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African Cherokees in Indian territory : from chattel to citizens / Celia E. Naylor.

By: Naylor, Celia E.
Material type: materialTypeLabelBookSeries: The John Hope Franklin series in African American history and culture. Publisher: Chapel Hill : University of North Carolina Press, c2008Description: xii, 360 p. : ill., maps ; 22 cm.ISBN: 9780807832035 (cloth : alk. paper); 0807832030 (cloth : alk. paper); 9780807858837 (pbk. : alk. paper); 0807858838 (pbk. : alk. paper).Subject(s): Cherokee Indians -- History -- 19th century | Cherokee Indians -- Mixed descent | Cherokee Indians -- Kinship | Indian slaves -- Oklahoma -- History -- 19th century | African Americans -- Oklahoma | African Americans -- Kinship -- Oklahoma | Blacks -- Oklahoma -- Relations with Indians
Contents:
On the run in antebellum Indian territory -- Day-to-day resistance to the peculiar institution and the struggle to remain free in the antebellum Cherokee nation -- Conceptualizing and constructing African Indian racial and cultural identities in antebellum Indian territory -- Trapped in the turmoil : a divided Cherokee nation and the plight of enslaved African Cherokees during the Civil War era -- Cherokee freedpeople's struggle for recognition and rights during reconstruction -- Contested common ground : landownership, race politics, and segregation on the eve of statehood.
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Book University of Texas At Tyler
Stacks - 3rd Floor
E99 .C5 N39 2008 (Browse shelf) Available 0000001891696

Includes bibliographical references (p. 313-341) and index.

On the run in antebellum Indian territory -- Day-to-day resistance to the peculiar institution and the struggle to remain free in the antebellum Cherokee nation -- Conceptualizing and constructing African Indian racial and cultural identities in antebellum Indian territory -- Trapped in the turmoil : a divided Cherokee nation and the plight of enslaved African Cherokees during the Civil War era -- Cherokee freedpeople's struggle for recognition and rights during reconstruction -- Contested common ground : landownership, race politics, and segregation on the eve of statehood.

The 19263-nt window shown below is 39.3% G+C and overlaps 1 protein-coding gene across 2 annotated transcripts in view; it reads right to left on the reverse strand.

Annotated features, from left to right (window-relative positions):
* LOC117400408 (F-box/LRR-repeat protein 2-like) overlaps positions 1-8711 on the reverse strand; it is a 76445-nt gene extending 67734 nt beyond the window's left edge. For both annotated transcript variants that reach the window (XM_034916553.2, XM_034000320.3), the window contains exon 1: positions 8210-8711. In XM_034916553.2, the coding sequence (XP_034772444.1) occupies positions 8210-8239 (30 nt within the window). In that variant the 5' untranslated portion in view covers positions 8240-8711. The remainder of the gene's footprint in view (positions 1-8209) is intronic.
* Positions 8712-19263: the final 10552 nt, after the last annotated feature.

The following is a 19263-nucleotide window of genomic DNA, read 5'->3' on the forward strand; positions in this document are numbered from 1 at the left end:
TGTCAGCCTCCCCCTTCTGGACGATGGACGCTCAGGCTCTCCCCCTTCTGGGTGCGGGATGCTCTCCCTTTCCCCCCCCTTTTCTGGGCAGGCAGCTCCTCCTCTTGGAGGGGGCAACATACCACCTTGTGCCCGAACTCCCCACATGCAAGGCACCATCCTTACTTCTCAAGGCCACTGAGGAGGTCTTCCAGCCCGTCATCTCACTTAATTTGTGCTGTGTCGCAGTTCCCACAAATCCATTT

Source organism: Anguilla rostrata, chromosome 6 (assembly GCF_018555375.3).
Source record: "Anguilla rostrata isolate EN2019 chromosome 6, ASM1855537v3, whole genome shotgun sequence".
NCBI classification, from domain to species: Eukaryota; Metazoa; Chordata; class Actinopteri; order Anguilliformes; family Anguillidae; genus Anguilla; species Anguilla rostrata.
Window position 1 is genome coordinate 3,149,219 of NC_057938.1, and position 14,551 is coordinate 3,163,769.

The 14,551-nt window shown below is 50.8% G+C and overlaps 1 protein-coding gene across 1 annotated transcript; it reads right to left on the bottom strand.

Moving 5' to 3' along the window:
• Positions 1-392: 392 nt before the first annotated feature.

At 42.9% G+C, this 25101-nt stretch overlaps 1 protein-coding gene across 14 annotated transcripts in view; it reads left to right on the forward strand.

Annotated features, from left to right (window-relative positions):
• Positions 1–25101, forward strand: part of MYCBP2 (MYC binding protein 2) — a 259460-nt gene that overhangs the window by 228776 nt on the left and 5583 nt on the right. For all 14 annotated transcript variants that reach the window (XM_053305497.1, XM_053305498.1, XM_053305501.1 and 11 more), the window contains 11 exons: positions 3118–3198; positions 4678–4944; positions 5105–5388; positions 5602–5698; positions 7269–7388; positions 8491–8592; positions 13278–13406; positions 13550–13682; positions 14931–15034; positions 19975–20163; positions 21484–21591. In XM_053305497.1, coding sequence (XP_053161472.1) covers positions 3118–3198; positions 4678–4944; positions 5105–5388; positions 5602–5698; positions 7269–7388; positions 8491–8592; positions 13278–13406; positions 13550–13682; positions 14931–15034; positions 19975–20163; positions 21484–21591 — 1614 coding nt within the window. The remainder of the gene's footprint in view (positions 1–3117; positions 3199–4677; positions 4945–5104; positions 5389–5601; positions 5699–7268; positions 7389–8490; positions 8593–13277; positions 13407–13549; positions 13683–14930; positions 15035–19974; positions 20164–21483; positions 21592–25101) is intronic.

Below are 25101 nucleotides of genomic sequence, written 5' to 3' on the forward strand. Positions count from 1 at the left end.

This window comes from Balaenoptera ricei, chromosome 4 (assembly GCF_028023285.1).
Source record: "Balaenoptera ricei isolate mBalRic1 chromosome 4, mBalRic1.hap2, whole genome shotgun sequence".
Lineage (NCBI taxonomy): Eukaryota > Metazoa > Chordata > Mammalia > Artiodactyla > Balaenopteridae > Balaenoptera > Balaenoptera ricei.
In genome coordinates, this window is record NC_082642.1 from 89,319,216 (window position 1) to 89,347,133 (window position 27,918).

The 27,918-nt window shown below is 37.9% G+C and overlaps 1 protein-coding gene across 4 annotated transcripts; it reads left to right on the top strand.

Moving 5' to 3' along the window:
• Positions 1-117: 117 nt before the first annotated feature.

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CHOICE Review

Among the Indian population making the forced removal to Indian Territory along the Trail of Tears in the winter of 1839-40 were a number of African-descended people, most of whom were slaves of the Indians. The move to Indian Territory did not bring about significant changes in the slaves' status. The Cherokee created a body of slave laws similar to that of the slaveholding states, designed to control the slaves' behavior. As among the larger US population, the relationship between one drop of blood and racial identity became part of Cherokee culture. Ideas of blood and identity became more complex as other distinctions were developed that involved Cherokee identity, such as "mixed blood" and "full blood," and were adopted by enslaved African Indians. In 1863, the Cherokee National Council freed all persons held as slaves. However, it did not take up the matter of incorporating the freed people within the Nation. This was achieved in the Treaty of 1866, which extended to the Cherokee freedmen all the rights of Native Cherokees. However, the freed people found that their claims to Cherokee citizenship, including land settlement, became subject to certain limitations. All told, the freed people found their rights severely limited. A well researched, documented, and presented study. Summing Up: Recommended. Upper-division undergraduates and above. A. A. Sio emeritus, Colgate University

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